These specters "walked as living men do, but without any sound," and our judge, given what we learn later on, is clearly the older, scurvy-ridden of the two. And his dark, thin companion may very well be a certain Lewis Pyneweck.

Pyneweck was once a grocer in Shrewsbury, to become in the course of our narrative "prisoner in the jail of that town." His charge, perhaps ironically, is forgery. As in so many of the cases presided over by Judge Harbottle, the only questions to weigh are whether the charge is valid, and if so, whether the punishment meted out conforms to the dimensions of the crime – and here is where our narrative begins to swerve and slope. Harbottle is visited by a rickety old man, Hugh Peters, who warns him of a plot afoot against the judge by his peers. A few pointed remarks are bandied about before Harbottle has the mole followed by his footman, who will be surprised at his quarry's hidden talents. In time, it is also revealed that another mole resides in Harbottle's own home, his housekeeper Flora Carwell. Carwell is the maiden name, now reassumed, of the former Mrs. Pyneweck, and into this household she brought her only child in exchange for the silence of the Judge on what had previously occurred, what was occurring between two consenting adults, and what would occur to her husband, incarcerated and abandoned to the whims of injustice. Were Harbottle's promises just more taradiddle? Given his propensity for "jollifications," it would appear that Mrs. Carwell is at best a muted conspirator and at worst a galley slave. Imagine her horror, therefore, when she consults a Shrewsbury paper one May morning on the only Friday the 13th in 1746 to find her ex-spouse among the most recently executed.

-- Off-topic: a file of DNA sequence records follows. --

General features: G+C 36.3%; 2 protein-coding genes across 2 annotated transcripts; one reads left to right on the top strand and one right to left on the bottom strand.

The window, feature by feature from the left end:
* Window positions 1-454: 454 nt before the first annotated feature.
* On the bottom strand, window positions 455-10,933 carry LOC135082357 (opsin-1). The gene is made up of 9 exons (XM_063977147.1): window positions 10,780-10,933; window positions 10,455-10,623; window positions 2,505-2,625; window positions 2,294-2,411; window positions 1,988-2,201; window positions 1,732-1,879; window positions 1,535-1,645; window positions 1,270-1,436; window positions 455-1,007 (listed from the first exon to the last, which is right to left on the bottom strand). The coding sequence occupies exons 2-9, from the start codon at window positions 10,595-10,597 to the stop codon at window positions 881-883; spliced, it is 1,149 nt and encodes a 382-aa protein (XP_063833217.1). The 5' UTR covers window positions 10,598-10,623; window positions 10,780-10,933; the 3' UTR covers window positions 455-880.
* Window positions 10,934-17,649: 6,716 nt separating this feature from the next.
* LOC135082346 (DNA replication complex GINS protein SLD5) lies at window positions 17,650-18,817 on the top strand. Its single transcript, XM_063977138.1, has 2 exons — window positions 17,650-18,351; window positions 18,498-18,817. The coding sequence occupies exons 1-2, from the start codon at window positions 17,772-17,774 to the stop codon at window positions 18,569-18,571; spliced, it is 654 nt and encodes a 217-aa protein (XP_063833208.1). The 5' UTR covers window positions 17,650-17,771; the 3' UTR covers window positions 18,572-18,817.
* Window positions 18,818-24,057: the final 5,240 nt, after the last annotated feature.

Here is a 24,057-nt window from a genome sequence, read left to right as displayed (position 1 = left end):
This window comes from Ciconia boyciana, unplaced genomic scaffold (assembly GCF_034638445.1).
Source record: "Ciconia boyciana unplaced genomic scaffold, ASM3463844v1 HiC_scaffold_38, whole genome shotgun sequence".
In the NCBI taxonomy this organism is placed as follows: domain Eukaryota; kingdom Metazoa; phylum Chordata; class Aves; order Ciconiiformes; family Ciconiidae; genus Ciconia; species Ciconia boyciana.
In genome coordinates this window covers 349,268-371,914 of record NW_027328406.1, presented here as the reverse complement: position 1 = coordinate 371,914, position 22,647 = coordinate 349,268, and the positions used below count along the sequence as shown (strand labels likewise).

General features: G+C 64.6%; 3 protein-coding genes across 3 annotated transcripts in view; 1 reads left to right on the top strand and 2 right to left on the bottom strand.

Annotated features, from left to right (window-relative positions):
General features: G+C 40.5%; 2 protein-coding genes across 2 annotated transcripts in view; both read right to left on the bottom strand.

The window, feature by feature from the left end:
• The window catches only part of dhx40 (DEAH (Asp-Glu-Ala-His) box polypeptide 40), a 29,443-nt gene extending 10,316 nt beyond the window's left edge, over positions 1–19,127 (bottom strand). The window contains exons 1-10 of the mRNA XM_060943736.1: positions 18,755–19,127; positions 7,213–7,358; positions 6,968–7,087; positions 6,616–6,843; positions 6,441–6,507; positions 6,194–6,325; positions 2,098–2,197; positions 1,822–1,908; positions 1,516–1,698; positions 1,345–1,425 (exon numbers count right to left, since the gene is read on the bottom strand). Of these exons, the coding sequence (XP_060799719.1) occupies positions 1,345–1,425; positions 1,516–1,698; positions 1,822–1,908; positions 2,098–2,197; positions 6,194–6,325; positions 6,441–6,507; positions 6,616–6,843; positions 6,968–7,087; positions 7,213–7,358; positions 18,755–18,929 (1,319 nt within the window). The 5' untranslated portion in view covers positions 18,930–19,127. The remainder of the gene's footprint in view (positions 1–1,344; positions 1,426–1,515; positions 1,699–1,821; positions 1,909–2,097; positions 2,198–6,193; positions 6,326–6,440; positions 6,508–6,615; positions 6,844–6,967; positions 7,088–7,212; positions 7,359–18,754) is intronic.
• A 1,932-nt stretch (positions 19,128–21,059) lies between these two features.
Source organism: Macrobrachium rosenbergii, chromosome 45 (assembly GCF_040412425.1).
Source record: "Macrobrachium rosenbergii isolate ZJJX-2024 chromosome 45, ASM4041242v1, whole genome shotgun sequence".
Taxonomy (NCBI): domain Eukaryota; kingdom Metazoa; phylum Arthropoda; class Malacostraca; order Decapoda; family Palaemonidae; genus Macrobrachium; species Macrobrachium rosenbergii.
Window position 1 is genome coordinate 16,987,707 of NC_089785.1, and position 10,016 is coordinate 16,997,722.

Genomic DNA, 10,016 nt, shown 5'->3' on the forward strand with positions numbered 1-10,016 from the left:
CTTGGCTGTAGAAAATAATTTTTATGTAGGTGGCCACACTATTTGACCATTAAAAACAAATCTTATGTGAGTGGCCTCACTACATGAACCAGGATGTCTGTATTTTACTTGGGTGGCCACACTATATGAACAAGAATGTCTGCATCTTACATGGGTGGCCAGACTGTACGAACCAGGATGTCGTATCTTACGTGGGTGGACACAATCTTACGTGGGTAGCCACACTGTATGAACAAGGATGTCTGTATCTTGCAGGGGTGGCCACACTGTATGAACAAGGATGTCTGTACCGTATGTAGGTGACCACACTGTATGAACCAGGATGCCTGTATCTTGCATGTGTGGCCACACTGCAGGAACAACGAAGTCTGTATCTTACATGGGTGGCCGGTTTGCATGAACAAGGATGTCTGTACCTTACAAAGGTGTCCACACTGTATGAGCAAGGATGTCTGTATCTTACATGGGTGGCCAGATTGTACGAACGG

Some may argue that Le Fanu's talents were wasted on the occult, yet I must dissent. Surely mystery and murder can be deemed a lesser genre than the pure pleasure of first-rate art; but as soon as genius decides for a more layered interpretation of reality, it may find the supernatural the most plausible of all phenomena. Harbottle is a baleful rogue, but he is not immune to logic or logic's fearful consequences. In this vein he reconsiders his guest that night and begins to doubt the senses he so loves to indulge:

I need hardly say that the venerable Hugh Peters did not appear again. The Judge never mentioned him. But oddly enough, considering how he laughed to scorn the weak invention which he had blown into dust at the very first puff, his white-wigged visitor and the conference in the dark front parlor were often in his memory. His shrewd eye told him that allowing for change of tints and such disguises as the playhouse affords every night, the features of this false old man, who had turned out too hard for his tall footman, were identical with those of Lewis Pyneweck.

A quick check with prison officials confirms what cannot be reassuring: that Pyneweck has long been accounted for and has never once been released from his murky dungeon. And if you think this would be nightmarish enough among the waking, wait until you see what godforsaken corners our judge visits when he sleeps.